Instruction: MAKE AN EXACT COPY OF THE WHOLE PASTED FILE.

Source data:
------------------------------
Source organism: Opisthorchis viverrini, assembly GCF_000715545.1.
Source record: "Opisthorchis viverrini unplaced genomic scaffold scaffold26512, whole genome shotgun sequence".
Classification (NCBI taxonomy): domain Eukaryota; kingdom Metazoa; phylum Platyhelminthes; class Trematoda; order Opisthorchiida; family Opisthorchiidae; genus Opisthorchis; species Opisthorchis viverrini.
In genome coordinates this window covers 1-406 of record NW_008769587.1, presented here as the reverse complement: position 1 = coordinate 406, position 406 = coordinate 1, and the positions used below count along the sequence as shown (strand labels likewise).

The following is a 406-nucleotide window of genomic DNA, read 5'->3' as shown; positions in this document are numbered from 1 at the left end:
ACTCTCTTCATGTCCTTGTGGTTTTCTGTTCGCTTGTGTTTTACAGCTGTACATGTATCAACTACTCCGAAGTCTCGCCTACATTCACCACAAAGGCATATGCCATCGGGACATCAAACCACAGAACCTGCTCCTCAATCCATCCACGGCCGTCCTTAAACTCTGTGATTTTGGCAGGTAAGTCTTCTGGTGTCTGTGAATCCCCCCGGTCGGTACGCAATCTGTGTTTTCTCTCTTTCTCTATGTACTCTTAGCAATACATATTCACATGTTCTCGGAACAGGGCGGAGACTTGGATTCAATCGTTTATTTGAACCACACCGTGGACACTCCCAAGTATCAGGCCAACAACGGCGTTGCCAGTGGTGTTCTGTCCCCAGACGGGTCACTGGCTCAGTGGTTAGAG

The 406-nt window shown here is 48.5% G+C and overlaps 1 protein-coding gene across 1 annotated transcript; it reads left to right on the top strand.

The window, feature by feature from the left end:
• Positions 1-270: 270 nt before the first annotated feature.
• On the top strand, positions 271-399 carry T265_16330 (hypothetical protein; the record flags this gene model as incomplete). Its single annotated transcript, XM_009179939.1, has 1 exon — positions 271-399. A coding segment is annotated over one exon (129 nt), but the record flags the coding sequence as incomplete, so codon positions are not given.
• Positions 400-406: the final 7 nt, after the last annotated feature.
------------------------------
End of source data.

Source organism: Opisthorchis viverrini, assembly GCF_000715545.1.
Source record: "Opisthorchis viverrini unplaced genomic scaffold scaffold26512, whole genome shotgun sequence".
Classification (NCBI taxonomy): domain Eukaryota; kingdom Metazoa; phylum Platyhelminthes; class Trematoda; order Opisthorchiida; family Opisthorchiidae; genus Opisthorchis; species Opisthorchis viverrini.
In genome coordinates this window covers 1-406 of record NW_008769587.1, presented here as the reverse complement: position 1 = coordinate 406, position 406 = coordinate 1, and the positions used below count along the sequence as shown (strand labels likewise).

The following is a 406-nucleotide window of genomic DNA, read 5'->3' as shown; positions in this document are numbered from 1 at the left end:
ACTCTCTTCATGTCCTTGTGGTTTTCTGTTCGCTTGTGTTTTACAGCTGTACATGTATCAACTACTCCGAAGTCTCGCCTACATTCACCACAAAGGCATATGCCATCGGGACATCAAACCACAGAACCTGCTCCTCAATCCATCCACGGCCGTCCTTAAACTCTGTGATTTTGGCAGGTAAGTCTTCTGGTGTCTGTGAATCCCCCCGGTCGGTACGCAATCTGTGTTTTCTCTCTTTCTCTATGTACTCTTAGCAATACATATTCACATGTTCTCGGAACAGGGCGGAGACTTGGATTCAATCGTTTATTTGAACCACACCGTGGACACTCCCAAGTATCAGGCCAACAACGGCGTTGCCAGTGGTGTTCTGTCCCCAGACGGGTCACTGGCTCAGTGGTTAGAG

The 406-nt window shown here is 48.5% G+C and overlaps 1 protein-coding gene across 1 annotated transcript; it reads left to right on the top strand.

The window, feature by feature from the left end:
• Positions 1-270: 270 nt before the first annotated feature.
• On the top strand, positions 271-399 carry T265_16330 (hypothetical protein; the record flags this gene model as incomplete). Its single annotated transcript, XM_009179939.1, has 1 exon — positions 271-399. A coding segment is annotated over one exon (129 nt), but the record flags the coding sequence as incomplete, so codon positions are not given.
• Positions 400-406: the final 7 nt, after the last annotated feature.